Optical Express and Thomas Cook involved in unsolicited marketing ruling

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We’ve all been there – you tick a box (or forget to untick a box!) confirming that you are happy to be contacted for marketing purposes – but exactly what sort of marketing are you expecting to receive? A recent ruling by the First-Tier Tribunal has provided further guidance on the scope of marketing services that you can be subjected to after providing your marketing consent.

In this case, Optical Express used personal data provided by a number of suppliers, including Thomas Cook, to send text messages marketing its eye surgery using laser. Following over 7000 complaints, the Information Commissioner served an enforcement notice requiring Optical Express (Westfield) Limited (Optical Express) to stop sending unsolicited marketing texts, in contravention of section 22(2) of the Privacy Regulations 2003 (as amended), to individuals whose details were obtained under data supplier agreements.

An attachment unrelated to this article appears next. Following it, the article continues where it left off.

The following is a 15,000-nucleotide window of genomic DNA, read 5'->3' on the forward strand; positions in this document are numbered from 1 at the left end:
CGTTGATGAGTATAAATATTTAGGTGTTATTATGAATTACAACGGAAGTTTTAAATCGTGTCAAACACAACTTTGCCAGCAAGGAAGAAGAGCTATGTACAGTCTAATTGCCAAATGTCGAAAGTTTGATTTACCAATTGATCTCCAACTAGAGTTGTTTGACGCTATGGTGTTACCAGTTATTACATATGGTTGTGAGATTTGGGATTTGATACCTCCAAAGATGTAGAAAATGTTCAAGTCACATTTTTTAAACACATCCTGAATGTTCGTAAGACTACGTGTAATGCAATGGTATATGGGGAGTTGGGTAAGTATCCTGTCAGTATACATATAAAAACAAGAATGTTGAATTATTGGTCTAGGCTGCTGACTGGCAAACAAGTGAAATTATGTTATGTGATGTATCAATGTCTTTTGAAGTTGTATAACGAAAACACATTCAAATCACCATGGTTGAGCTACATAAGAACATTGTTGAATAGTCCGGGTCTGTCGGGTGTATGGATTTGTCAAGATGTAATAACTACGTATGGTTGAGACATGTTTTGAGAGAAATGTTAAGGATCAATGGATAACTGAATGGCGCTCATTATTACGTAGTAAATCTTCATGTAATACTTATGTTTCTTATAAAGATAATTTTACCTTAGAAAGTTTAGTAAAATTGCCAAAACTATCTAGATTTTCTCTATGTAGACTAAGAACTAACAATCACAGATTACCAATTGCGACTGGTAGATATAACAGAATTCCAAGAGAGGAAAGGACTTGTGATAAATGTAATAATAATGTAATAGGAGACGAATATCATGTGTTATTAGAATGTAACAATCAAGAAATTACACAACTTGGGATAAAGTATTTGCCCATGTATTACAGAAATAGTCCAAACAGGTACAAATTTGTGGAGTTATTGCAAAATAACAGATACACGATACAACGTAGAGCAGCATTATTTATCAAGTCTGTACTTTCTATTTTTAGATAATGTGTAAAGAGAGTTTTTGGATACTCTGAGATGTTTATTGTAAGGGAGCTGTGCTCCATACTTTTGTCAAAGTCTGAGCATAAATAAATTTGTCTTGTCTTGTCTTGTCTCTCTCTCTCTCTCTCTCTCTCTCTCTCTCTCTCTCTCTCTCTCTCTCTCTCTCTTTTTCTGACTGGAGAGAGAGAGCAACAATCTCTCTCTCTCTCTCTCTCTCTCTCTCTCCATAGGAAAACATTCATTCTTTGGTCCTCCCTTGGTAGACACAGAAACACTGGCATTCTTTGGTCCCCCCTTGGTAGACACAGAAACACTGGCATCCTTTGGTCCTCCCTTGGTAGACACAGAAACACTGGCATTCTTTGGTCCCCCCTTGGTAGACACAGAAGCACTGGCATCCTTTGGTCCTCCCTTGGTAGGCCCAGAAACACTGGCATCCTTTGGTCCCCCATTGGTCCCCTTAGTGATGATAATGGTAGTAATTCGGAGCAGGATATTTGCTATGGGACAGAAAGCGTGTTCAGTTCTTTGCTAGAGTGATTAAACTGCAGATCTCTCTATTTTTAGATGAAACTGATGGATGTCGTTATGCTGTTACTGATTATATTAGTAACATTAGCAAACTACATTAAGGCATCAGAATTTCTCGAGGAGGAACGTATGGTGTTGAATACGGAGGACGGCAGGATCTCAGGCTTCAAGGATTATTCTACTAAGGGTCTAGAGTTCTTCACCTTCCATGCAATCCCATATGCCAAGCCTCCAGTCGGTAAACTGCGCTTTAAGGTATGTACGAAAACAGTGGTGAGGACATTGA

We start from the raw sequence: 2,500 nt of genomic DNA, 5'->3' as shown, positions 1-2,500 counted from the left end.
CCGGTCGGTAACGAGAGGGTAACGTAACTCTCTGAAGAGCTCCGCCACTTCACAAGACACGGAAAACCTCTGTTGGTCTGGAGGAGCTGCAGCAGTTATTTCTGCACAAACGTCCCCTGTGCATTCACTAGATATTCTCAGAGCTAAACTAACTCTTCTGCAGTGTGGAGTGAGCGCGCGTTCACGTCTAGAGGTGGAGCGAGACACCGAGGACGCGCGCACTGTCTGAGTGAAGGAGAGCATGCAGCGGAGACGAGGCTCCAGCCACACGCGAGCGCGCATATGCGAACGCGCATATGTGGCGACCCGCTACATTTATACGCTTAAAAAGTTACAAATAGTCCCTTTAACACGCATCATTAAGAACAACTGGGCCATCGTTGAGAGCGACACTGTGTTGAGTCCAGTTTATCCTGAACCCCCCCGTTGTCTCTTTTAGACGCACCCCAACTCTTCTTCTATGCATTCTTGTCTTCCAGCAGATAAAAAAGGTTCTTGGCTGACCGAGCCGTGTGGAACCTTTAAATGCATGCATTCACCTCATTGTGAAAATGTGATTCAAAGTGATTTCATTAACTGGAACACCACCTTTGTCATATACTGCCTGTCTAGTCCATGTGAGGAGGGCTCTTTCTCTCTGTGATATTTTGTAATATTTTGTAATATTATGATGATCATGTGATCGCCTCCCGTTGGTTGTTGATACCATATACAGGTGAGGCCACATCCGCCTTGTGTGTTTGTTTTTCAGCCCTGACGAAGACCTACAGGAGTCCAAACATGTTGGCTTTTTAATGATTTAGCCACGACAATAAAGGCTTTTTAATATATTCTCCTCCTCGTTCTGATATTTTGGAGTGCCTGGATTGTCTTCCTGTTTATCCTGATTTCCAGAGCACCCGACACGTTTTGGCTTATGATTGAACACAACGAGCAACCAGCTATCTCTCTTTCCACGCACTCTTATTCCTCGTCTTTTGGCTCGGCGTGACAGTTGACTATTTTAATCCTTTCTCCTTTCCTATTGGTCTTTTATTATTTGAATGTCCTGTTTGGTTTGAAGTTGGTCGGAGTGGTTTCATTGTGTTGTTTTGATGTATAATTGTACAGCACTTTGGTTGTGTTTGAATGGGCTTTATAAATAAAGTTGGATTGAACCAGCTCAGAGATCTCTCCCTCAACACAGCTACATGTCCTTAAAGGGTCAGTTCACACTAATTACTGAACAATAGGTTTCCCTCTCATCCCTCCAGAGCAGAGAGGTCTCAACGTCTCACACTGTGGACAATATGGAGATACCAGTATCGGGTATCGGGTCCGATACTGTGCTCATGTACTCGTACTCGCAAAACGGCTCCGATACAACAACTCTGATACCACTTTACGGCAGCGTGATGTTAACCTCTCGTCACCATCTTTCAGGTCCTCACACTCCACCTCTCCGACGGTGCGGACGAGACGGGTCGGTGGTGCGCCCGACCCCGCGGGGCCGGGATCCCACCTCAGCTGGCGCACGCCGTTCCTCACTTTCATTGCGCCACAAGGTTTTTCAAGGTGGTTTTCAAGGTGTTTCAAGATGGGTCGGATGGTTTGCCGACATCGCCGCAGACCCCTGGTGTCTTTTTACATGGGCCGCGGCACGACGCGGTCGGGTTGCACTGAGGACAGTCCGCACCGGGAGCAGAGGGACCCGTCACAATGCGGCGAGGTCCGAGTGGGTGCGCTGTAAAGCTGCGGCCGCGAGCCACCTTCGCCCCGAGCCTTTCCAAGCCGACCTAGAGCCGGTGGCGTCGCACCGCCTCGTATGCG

Optical Express’ position was sensibly that it had only contacted customers whose marketing consent had been validly obtained, namely through Thomas Cook’s marketing consent process. The response to this position was that the consent did not go far enough as it was not stipulated (or at least it has not been shown to have been stipulated) that the personal data would be processed by Optical Express in respect of eye surgery using laser. Furthermore, given the difference between Optical Express and Thomas Cook’s offerings, the specific types of products intended for marketing were not sufficiently stipulated as one might not naturally see the correlation between holidays and corrective eye surgery.

First-tier Tribunal (Information Rights), Optical Express and the Information Commissioner, 31 August 2015 (EA/2014/0014)

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